|Mary Baldwin College, 1988. Image from Flickr.|
I was rather tickled by the vintage photo above when an alert reader pointed me to the Flickr album I found it in a few months ago. Besides being adorable in its own right, it was also validating. It reminded me of the practical simplicity of an age-old classic I wear all the time, but seldom give much thought to: the Lands' End "Squall" jacket.
|Egad, do I really look like this? Needless to say, I don't rock the article nearly as well.|
Sadly, this appreciation comes as the realization dawns that my intrepid 1996 model, virtually identical to the one our heroine above is wearing, is probably on its last legs.
Squall is still available, sort of. But somehow, it just doesn't seem quite the same. Maybe I'm being too picky, or maybe it's the way it's presented on LE's website, but today's version, like so many things, looks very different. Moreover, it's not available in that all-important shade of teal.
|Kelly green. Close, but not quite close enough.|
Of the many traditional preppy brands which have sold out to one degree or another, none have wandered quite so far off the reservation as Lands' End. It's particularly sad when I recall my teenage memories of the LE catalogs we started getting around 1984. Many of the wares were nearly identical to L.L. Bean's, but the layout was, for want of a better word, a lot less stuffy. One image that stands out in retrospect was of a great-looking but easily related-to female model very much like the MBC student above, in a red-striped oxford shirt, set against a sunny background of trees, with the product's inherent versatility set forth in simple, elegant prose: "Dresses up with a blazer, or down with a pair of jeans." As late as 1990, the LE books were chock-full of traditional wool blazers, awning-stripe rugbies in every color imaginable (but always with white collars), and intelligent-looking models with their collars up doing fun things like playing touch football and throwing frisbees amid stands of birch trees. What I wouldn't give to have some of those catalogs back today!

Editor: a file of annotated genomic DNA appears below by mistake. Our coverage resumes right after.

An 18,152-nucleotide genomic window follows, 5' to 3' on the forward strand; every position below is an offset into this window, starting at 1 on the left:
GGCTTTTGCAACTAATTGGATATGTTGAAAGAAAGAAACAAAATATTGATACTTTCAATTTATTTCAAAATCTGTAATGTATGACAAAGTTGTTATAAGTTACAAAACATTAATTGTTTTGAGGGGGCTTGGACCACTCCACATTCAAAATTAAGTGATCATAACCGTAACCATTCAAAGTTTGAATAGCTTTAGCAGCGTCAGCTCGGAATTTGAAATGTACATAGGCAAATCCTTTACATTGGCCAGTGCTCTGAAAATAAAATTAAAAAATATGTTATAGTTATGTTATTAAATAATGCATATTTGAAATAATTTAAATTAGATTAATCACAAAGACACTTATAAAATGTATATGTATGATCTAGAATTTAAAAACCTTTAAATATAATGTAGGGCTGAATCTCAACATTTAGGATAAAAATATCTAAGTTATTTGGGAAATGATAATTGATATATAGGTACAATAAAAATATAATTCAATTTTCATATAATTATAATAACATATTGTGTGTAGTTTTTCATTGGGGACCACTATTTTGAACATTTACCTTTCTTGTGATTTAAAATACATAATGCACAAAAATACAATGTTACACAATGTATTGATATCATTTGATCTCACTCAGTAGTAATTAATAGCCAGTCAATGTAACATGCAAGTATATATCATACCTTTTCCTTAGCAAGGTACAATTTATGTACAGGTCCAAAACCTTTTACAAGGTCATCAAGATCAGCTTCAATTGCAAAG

|A 1983 LE ad from Life magazine. Take special note of the copy, the irony of which will become apparent in a moment.|
Unfortunately, about ten years ago a new vocabulary began to creep into the Lands' End lexicon that was unnervingly like that which one might hear in one of Oprah's "makeover" segments. Over time, they have taken it upon themselves to single-handedly "update the classics," or to put it more bluntly, rewrite the Handbook--particularly for women. Today, an average visit to their website looks something like this.
|Is this layer actually supposed to protect you from something, other than the cardinal sin of wearing a belt?|
|The word "tunic" should never, ever appear in a Lands' End or L.L. Bean circular...or preferably, anywhere.|
|So much for the 1980s aversion to tufts and ruffles. This is a great look for the grown woman who wants to look like she's 7.|
But I digress. In truth, the ship is not totally lost. This waterproof, fleece-lined jacket from L.L. Bean looks like a viable alternative to Squall. My pal Anne has one in about this shade of blue and it's most fetching...even if it isn't "Cut To Flatter A Woman's Curves."TM I might have to lay one of these in for next winter. Still no teal...but beggars can't be choosers.
Using my female friends for style muses? In the truly preppy universe, that's how it's supposed to be.